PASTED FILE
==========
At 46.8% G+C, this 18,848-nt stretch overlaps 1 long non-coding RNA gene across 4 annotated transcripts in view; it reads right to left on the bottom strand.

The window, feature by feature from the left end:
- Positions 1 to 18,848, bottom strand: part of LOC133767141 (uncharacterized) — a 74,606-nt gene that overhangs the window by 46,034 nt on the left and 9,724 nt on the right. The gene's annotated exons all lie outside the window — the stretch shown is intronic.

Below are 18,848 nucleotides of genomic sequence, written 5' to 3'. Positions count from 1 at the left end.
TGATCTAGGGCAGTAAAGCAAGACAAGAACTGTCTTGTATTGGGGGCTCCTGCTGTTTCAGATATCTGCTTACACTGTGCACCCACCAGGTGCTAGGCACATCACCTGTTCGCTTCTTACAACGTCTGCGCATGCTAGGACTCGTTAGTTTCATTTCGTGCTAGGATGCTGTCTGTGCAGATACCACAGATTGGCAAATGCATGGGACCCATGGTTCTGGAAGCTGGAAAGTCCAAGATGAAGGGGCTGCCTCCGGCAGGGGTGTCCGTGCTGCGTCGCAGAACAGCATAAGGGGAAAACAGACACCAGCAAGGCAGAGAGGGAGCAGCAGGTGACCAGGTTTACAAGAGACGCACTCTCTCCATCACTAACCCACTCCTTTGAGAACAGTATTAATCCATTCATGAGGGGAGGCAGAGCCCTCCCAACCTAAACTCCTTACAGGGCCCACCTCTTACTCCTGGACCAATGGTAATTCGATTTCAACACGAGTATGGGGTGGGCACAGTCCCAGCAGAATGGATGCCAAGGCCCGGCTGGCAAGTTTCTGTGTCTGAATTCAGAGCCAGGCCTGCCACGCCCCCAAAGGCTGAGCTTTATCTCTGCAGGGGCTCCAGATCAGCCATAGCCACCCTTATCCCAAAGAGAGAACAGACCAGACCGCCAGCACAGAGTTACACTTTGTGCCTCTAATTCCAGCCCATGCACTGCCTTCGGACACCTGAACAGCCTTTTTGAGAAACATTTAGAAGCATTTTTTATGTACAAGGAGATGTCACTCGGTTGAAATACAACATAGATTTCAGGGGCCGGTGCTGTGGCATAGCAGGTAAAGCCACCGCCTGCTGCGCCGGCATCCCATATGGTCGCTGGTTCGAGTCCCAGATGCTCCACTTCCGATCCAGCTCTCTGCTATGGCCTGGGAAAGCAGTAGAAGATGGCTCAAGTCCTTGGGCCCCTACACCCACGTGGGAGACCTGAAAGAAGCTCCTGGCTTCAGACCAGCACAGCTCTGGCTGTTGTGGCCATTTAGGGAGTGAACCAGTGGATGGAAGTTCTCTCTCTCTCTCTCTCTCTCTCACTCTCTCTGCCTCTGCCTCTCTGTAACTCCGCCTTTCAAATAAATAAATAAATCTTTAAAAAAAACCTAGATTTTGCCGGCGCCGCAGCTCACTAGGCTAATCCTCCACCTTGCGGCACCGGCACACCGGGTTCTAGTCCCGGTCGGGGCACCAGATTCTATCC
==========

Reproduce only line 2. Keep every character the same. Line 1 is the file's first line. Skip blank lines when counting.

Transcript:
The window, feature by feature from the left end: